The Subjects of Bhasin: Good Faith and Relational Theory

30 Pages Posted: 26 May 2018

Date Written: 2017


Projects of substantive legal equality tend to focus on public law, constitutionality, and legislative reform. But what potential does private law hold for these projects? In this article, I consider a critical reading of a recent case that suggests one answer. The Supreme Court of Canada's decision in Bhasin v Hrynew (2014) recognized good faith as an organizing principle in Canadian contract law. By doing so, Bhasin has arguably destabilized traditional views of the contractual subject--with this decision, a more relational vision of the self is making its way towards the outer reaches of our commercial law. At the same time, the new doctrines set out in Bhasin are not clear, and they may yet crystallize as obstacles on this path. After sketching the hegemonic view of the self currently enacting contract law, I will recruit feminist theory to describe an alternate relational version. In the light thrown by these two subjects, this article will analyze the decision to determine what doorways it opens for further doctrinal development in order to ask how feminist theory makes possible a vision of legal doctrine more open to marginalized perspectives. Changes like the doctrinal change in Bhasin hold out the tantalizing possibility of both symbolic and material gains for oppressed communities.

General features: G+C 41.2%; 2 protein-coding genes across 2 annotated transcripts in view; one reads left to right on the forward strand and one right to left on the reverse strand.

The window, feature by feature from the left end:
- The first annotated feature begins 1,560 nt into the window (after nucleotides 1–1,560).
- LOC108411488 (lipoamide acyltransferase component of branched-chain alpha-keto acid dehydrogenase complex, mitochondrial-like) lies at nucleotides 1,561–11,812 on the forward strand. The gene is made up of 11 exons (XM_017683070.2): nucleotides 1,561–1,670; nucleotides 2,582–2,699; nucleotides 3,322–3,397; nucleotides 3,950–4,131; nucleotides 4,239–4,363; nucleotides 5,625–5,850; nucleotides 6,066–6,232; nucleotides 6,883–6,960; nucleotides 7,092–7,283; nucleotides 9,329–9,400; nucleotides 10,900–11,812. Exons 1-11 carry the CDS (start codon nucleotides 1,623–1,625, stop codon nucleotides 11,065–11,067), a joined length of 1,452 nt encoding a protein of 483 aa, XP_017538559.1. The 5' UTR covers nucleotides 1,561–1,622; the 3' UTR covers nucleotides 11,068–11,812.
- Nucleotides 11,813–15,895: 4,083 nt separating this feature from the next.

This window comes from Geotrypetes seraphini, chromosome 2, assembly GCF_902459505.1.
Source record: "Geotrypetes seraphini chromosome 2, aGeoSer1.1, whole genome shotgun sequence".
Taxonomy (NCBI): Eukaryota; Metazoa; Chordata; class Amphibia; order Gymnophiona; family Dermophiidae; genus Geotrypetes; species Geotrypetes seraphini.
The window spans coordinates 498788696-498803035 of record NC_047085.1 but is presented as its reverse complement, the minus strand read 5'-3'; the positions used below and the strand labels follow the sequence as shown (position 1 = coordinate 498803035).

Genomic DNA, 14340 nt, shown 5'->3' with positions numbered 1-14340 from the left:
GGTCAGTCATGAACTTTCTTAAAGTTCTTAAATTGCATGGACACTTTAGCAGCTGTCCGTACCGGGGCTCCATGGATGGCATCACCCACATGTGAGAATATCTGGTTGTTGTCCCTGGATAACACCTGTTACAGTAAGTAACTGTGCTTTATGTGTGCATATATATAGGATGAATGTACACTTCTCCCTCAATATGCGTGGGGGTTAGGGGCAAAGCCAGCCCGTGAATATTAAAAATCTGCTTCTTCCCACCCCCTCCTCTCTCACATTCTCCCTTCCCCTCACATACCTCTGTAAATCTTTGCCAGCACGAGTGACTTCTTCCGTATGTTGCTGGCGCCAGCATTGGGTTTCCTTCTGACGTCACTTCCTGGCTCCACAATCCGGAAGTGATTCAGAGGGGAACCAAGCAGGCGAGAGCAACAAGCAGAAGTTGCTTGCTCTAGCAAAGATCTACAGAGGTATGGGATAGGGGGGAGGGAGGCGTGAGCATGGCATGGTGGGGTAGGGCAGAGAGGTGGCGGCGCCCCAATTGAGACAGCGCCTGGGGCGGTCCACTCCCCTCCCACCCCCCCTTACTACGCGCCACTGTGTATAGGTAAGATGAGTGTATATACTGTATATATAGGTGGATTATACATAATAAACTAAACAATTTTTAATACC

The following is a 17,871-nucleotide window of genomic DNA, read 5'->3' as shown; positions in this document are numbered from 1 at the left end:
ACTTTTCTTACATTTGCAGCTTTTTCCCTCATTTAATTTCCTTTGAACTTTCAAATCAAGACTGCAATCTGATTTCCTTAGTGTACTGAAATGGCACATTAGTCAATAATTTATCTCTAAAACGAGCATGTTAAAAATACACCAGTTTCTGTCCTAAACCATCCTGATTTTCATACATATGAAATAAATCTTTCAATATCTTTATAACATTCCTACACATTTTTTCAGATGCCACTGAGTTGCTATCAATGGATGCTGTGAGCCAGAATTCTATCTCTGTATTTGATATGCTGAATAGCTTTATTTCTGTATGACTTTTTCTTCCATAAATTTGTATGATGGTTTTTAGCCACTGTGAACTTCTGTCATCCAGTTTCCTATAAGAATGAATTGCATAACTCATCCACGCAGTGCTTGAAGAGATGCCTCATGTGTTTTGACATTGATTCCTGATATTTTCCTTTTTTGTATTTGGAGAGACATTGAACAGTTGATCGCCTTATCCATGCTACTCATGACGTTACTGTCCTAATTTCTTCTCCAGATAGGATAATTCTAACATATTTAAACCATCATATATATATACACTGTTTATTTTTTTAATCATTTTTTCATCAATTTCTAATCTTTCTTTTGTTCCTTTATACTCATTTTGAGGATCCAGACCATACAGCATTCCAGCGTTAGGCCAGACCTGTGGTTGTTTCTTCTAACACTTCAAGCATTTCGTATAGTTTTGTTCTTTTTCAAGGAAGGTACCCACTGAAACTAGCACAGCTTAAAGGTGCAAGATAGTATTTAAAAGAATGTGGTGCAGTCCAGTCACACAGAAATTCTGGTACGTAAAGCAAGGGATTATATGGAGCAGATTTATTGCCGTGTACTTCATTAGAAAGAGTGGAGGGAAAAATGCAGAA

Keywords: contract law, feminist legal theory, good faith

JEL Classification: K00, K12

Suggested Citation

Enman-Beech, John, The Subjects of Bhasin: Good Faith and Relational Theory (2017). Journal of Law & Equality, Vol. 13, 2017, Available at SSRN:

John Enman-Beech (Contact Author)

King's College London ( email )

United Kingdom

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